Friday @ the Center
October 16, 2009
Faculty Workshop: New Grant Search Tool
SPU has purchased a nifty new web-based tool to locate grant opportunities in the arts, sciences, humanities, languages, theology, social sciences, and other areas. The Community of Sciences (COS) allows you to create a personal account, conduct targeted searches for funding sources, save your search profile, and receive a weekly email announcing newly published RFPs matching your profile. A faculty workshop on conducting searches and setting up a profile will be held on Wed, Oct. 21, in the Falcon Lounge, from 11:30 a.m.–1 p.m. Lunch will be provided, and you are invited to bring your laptop. Please RSVP to Anna Miller by the end of today (Oct. 16) if you plan to attend. Before the workshop, you are encouraged to create a user ID and log in to COS (from any SPU campus computer) to familiarize yourself with the program.
Listening: The Journey Toward Discernment
If you know any SPU juniors in the midst of struggling to find a sense of calling and vocation, please nominate them to be invited to “Listening: The Journey Toward Discernment,” a FREE in-city ‘retreat’ on Saturday, Nov. 21, from 9 a.m. to 4 p.m. at the Fremont Abbey. Activities will include an alumni panel, speakers from the School of Theology, lunch, and lots of interactive exercises. Students nominated by faculty will be invited to attend, with applications becoming open to the entire junior class if additional spaces are available. This event is sponsored by the School of Theology and the Center for Career and Calling, and funded by the Center’s SERVE project. Contact Jeff Keuss to submit a nomination.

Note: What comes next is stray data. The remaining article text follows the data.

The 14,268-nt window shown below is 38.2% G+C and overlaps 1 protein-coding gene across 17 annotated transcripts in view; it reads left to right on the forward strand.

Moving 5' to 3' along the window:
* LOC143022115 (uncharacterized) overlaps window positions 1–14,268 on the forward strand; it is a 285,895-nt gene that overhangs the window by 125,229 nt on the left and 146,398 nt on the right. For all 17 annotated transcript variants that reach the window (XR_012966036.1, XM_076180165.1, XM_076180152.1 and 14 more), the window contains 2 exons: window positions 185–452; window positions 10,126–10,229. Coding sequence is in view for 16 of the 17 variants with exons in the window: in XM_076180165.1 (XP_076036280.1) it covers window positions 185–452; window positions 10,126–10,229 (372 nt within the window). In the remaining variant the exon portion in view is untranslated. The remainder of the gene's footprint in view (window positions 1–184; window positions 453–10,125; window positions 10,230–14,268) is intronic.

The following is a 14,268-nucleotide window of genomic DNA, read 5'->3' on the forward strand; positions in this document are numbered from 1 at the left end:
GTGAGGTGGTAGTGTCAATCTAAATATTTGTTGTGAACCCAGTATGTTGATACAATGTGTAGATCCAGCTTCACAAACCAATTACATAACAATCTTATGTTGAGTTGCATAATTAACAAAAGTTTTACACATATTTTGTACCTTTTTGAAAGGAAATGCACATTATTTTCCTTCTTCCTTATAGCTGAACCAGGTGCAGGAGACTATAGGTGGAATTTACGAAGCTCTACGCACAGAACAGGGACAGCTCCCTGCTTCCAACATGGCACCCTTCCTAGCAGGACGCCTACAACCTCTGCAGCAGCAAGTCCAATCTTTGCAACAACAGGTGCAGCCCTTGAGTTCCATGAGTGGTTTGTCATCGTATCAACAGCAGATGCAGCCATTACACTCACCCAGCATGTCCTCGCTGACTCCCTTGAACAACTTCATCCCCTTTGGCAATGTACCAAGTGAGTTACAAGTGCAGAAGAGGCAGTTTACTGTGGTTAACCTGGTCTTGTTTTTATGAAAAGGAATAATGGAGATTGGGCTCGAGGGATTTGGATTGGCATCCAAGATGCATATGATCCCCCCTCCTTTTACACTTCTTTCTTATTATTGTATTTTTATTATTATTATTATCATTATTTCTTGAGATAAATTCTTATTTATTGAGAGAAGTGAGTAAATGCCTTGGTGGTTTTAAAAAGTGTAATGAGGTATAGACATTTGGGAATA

Two New Grant Policies
The growing number of federal grants that SPU faculty have been awarded in the past few years has necessitated the adoption of several policies mandated by our friendly U.S. government. We are asked annually to certify that we have such policies publicly available. For many complicated legal reasons, we also need to be sure that all grant applicants have seen and reviewed these policies, so such a review will become part of our internal grant application process. The two new policies address Conflict of Interes and Academic Misconduct in Research and Creative Activity. In the future, all applicants for federal grants will need either to indicate that they have no conflict of interest or to declare a possible conflict of interest with respect to their research. The Academic Misconduct policy is designed to meet the requirements of the federal Office of Research Integrity but also to cover additional cases of misconduct, including both research and creative activity. The Dean's Cabinet, the Faculty Affairs Committee, and Margaret Diddams, on behalf of IRB, have reviewed both policies, which are now available on the Center’s website.
Research Notes: My Favorite Ig
In the midst of Nobel Prize season, the science-humor magazine Annals of Improbable Research awards annual Ig Nobel Prizes for “achievements that first make people laugh, and then make them think.” While the first prize this year went to a scintillating study on encounters between beer bottles and human skulls, my favorite Ig is the award in veterinary medicine for research “showing that cows who have names give more milk than cows that are nameless.” Funny, how the same principle works in teaching.